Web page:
Massi’s maid brings three cups of tea for Dad, Massi and me. “Namkeen,” Massi says to the maid, who nods and returns with a bowl of katha meetha, a saffron colored sweet and spicy Indian snack that yellows my fingers. “I bought it especially for you,” Massi says and smiles.
Whenever Mom or Dad return to the States from their India stays, without fail they come bearing snacks, teas and a bottle of perfume for me from Massi. I think that is how you show love. Not in the mere act of buying things for someone, but buying the intimately personal joy creating things that another person likes, that only a close relationship would know. It strikes me, Dr. Froggy, Town and Country and Tapan don’t know these things about me. And more than not knowing, they have never inquired. It's like they really don't care.
We just about finish our tea when the doorbell rings. The maid goes to let Bangalore Cousin and Bangalore Niece (Massi’s daughter and granddaughter) into the flat. “Desi Girl!” Bangalore Cousin says excitedly. I get up and walk across the drawing room. “Hai, hai! How are you?” I ask and hug her. “Shoot man, you have lost weight! You look great!” Bangalore Cousin says. This is one of the many differences between Mom’s family and Dad’s. Mom’s family is kinder and more genuine when they use their words. “It happens when you live in a City where I walk everywhere and carry my stuff,” I reply and hug my niece. I guess she’s really not my niece, she’s my second cousin or is she my first cousin twice removed? I have never understood Western genetic mathematics. All I know is I have watched this 15-year kid grow up, I love her, her mother is like my sister and in my heart, Bangalore Niece, is my niece.
“You the last time you two got together an earthquake hit India. What will happen this time?” Dad says and chuckles at Bangalore Cousin and me. This is actually true. I was in India three years ago doing my brother’s wedding shopping, the precursor to my brother’s wedding, an experience that taught me, when I get married to not involve Dad. If you look at my brother’s wedding photos my mother never smiles because she was EXHAUSTED and Dad grins like a kid through the entire album because he didn’t do anything other than fund the fete. But anyway, the last time I went to India it was October, right before Bangalore Cousin’s birthday. She was coming to Delhi to meet me, do some birthday shopping and then Bangalore Cousin, Massi and I were going to back to Bangalore for the party.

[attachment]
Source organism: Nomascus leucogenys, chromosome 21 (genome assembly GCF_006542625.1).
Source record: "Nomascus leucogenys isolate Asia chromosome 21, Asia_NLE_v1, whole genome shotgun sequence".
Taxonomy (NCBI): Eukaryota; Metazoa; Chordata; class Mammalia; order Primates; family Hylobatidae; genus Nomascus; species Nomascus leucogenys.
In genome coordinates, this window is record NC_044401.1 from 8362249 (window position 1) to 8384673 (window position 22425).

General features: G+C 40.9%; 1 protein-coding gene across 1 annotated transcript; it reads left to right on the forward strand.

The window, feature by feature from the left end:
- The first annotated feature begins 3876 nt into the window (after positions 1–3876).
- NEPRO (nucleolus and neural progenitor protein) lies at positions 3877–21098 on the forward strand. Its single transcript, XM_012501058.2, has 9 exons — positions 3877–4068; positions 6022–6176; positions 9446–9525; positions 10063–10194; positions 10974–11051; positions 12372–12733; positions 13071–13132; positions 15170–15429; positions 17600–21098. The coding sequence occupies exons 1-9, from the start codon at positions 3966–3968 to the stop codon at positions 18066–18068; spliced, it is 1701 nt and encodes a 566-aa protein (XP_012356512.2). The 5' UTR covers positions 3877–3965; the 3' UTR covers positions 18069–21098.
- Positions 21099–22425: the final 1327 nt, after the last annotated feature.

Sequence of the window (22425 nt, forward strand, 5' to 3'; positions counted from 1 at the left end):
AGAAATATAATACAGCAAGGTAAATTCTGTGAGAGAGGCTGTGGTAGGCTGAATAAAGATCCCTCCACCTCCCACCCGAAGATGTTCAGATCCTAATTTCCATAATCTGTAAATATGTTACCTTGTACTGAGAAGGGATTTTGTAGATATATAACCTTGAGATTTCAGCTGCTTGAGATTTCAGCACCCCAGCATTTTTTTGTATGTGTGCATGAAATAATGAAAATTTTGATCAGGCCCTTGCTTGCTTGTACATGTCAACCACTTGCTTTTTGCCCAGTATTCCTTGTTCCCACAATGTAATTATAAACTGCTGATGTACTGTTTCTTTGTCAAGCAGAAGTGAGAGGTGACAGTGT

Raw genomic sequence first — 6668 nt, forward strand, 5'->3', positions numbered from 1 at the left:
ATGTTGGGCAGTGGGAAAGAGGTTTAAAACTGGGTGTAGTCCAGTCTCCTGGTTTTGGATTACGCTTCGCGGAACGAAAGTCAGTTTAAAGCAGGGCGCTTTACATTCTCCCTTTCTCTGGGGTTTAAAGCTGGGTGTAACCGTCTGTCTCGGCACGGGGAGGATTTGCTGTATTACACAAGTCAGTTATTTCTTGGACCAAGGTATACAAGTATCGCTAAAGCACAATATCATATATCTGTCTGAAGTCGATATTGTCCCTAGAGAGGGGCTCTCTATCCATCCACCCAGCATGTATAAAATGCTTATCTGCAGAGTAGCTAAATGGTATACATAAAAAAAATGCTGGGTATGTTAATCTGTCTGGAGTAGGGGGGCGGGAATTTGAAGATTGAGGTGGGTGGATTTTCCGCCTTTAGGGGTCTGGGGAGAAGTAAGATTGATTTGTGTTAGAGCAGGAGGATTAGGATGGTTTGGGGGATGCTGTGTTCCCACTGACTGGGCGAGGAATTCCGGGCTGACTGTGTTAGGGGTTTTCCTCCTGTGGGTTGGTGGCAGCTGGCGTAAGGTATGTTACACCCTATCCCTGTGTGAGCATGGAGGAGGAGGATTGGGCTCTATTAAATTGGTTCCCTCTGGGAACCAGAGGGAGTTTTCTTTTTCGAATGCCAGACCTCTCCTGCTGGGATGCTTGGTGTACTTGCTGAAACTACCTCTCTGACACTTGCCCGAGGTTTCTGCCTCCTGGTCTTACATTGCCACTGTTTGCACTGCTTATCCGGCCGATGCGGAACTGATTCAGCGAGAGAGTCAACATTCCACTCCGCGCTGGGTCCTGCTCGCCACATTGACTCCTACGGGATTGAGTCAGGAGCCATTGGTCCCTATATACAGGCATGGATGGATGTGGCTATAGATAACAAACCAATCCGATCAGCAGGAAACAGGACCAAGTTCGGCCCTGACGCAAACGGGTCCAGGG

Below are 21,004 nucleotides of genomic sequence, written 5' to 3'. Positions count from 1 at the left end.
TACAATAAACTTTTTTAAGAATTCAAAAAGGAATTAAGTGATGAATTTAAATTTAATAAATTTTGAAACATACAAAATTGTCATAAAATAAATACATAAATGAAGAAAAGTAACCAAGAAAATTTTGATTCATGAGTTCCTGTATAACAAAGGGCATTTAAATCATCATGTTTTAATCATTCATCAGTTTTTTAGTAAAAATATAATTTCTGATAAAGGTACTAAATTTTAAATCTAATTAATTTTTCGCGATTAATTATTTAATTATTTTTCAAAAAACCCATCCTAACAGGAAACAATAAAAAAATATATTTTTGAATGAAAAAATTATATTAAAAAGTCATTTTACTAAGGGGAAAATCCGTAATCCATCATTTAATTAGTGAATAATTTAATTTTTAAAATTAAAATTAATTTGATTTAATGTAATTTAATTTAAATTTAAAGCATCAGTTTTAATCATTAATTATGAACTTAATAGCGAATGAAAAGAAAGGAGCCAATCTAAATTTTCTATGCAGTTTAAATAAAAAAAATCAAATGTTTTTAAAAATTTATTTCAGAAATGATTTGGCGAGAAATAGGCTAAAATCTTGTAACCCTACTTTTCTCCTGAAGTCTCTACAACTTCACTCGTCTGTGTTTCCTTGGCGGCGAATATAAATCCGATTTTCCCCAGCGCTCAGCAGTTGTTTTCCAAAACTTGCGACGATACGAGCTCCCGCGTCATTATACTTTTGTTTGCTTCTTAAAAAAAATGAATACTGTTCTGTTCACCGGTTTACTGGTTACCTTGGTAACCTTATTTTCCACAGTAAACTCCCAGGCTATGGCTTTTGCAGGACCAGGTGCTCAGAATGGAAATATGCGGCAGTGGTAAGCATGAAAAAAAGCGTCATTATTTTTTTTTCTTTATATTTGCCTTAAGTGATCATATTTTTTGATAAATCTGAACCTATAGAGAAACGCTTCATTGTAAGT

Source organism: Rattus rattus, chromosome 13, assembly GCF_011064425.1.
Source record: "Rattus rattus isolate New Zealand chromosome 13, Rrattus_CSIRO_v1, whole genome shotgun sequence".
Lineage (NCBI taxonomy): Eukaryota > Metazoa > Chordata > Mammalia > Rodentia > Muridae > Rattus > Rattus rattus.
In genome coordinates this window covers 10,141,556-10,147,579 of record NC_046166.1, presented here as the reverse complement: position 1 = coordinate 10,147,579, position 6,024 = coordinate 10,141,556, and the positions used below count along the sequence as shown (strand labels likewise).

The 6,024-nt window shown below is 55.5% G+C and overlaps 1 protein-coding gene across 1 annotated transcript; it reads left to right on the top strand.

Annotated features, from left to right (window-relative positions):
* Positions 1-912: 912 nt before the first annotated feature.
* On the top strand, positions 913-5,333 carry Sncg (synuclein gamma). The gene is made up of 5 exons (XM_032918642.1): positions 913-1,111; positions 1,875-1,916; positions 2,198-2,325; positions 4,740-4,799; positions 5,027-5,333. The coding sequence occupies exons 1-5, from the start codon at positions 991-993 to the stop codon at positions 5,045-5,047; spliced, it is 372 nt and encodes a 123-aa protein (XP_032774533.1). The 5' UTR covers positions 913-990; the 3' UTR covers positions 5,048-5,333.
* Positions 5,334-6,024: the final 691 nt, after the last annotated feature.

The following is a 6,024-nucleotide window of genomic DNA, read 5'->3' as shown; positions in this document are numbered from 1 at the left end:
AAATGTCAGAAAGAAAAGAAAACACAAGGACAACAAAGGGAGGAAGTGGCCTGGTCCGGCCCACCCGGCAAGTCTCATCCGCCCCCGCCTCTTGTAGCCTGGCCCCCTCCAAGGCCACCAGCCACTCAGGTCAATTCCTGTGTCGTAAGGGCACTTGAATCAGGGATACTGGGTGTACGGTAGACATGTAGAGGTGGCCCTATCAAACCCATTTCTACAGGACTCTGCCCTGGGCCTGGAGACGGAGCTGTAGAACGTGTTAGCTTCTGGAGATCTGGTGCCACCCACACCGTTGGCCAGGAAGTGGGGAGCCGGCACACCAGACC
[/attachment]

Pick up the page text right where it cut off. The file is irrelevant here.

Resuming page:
I arrived into New Delhi at some insane hour like 1:45 a.m. and went straight to sleep. Bangalore Cousin was coming in later that day so our timing was perfect. Around noon I remember feeling the bed moving and so I opened my eyes and saw the lamp shake but I thought it was jetlag. I then turned over and saw the hangers on the doorknob swaying and remember thinking, “oh it must be an earthquake” and rolled over and back sleep. Mind you I had never experienced an earthquake living in Middle America and I have no idea why I thought that. Later when I woke up Massi said, “A major earthquake hit Jammu.” Now I am not well versed in my kilometers but Jammu is pretty far away and it was pretty insane that we felt tremors in Delhi.
After Dad leaves, Bangalore Cousin and I are unpacking my clothes and hanging them in the closet. I bought a few things for her and so I pull out her train case, a jewelry box for Bangalore Niece and the MTV tee-shirt I bought for Bangalore nephew. Hhhmm. This is odd, where is the perfume I bought for Massi. I open the other suitcase and dig around and find this perplexing. I bought two perfumes and two colognes before coming and now I cannot find any of them and I know I packed them. I am very OCD, Type A, perfectionist about EVERYTHING, except my train wreck of a love life.
I feel a little panic and empty both suitcases onto the bed and start throwing my things around. “What is it?” Bangalore Cousin asks. “I’ve been robbed. I bought a bunch of perfumes and they were in bag in Newark and now they are not in New Delhi. This sucks,” I say. “Did you lock your suitcase?” Bangalore Cousin asks. “We’re not allowed to lock our bags in the US because of terrorism,” I mutter. “Now, THAT sucks,” Bangalore Nieces pipes in from the corner of the room where she is on Facebook. Agreed. It is a violation of Punjabi commandments to visit relatives and show up empty handed and thanks to the thieves in Newark I am Gauche Girl!